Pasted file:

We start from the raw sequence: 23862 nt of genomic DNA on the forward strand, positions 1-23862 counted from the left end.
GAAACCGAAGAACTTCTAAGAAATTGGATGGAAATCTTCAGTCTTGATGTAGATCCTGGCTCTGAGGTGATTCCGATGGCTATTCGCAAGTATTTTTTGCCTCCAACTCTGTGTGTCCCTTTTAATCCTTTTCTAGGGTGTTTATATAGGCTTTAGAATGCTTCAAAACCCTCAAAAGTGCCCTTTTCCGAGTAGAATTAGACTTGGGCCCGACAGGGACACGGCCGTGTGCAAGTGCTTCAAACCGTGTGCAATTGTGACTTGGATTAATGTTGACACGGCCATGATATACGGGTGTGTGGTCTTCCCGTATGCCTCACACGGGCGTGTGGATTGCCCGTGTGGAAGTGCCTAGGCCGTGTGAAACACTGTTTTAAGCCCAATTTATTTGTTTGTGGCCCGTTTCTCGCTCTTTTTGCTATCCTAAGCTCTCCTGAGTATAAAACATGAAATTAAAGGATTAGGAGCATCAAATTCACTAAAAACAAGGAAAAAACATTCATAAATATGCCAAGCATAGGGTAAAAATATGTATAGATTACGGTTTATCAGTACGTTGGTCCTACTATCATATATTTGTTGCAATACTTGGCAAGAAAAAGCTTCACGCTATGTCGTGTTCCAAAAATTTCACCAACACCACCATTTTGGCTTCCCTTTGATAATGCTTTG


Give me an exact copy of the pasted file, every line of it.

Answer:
We start from the raw sequence: 23862 nt of genomic DNA on the forward strand, positions 1-23862 counted from the left end.
GAAACCGAAGAACTTCTAAGAAATTGGATGGAAATCTTCAGTCTTGATGTAGATCCTGGCTCTGAGGTGATTCCGATGGCTATTCGCAAGTATTTTTTGCCTCCAACTCTGTGTGTCCCTTTTAATCCTTTTCTAGGGTGTTTATATAGGCTTTAGAATGCTTCAAAACCCTCAAAAGTGCCCTTTTCCGAGTAGAATTAGACTTGGGCCCGACAGGGACACGGCCGTGTGCAAGTGCTTCAAACCGTGTGCAATTGTGACTTGGATTAATGTTGACACGGCCATGATATACGGGTGTGTGGTCTTCCCGTATGCCTCACACGGGCGTGTGGATTGCCCGTGTGGAAGTGCCTAGGCCGTGTGAAACACTGTTTTAAGCCCAATTTATTTGTTTGTGGCCCGTTTCTCGCTCTTTTTGCTATCCTAAGCTCTCCTGAGTATAAAACATGAAATTAAAGGATTAGGAGCATCAAATTCACTAAAAACAAGGAAAAAACATTCATAAATATGCCAAGCATAGGGTAAAAATATGTATAGATTACGGTTTATCAGTACGTTGGTCCTACTATCATATATTTGTTGCAATACTTGGCAAGAAAAAGCTTCACGCTATGTCGTGTTCCAAAAATTTCACCAACACCACCATTTTGGCTTCCCTTTGATAATGCTTTG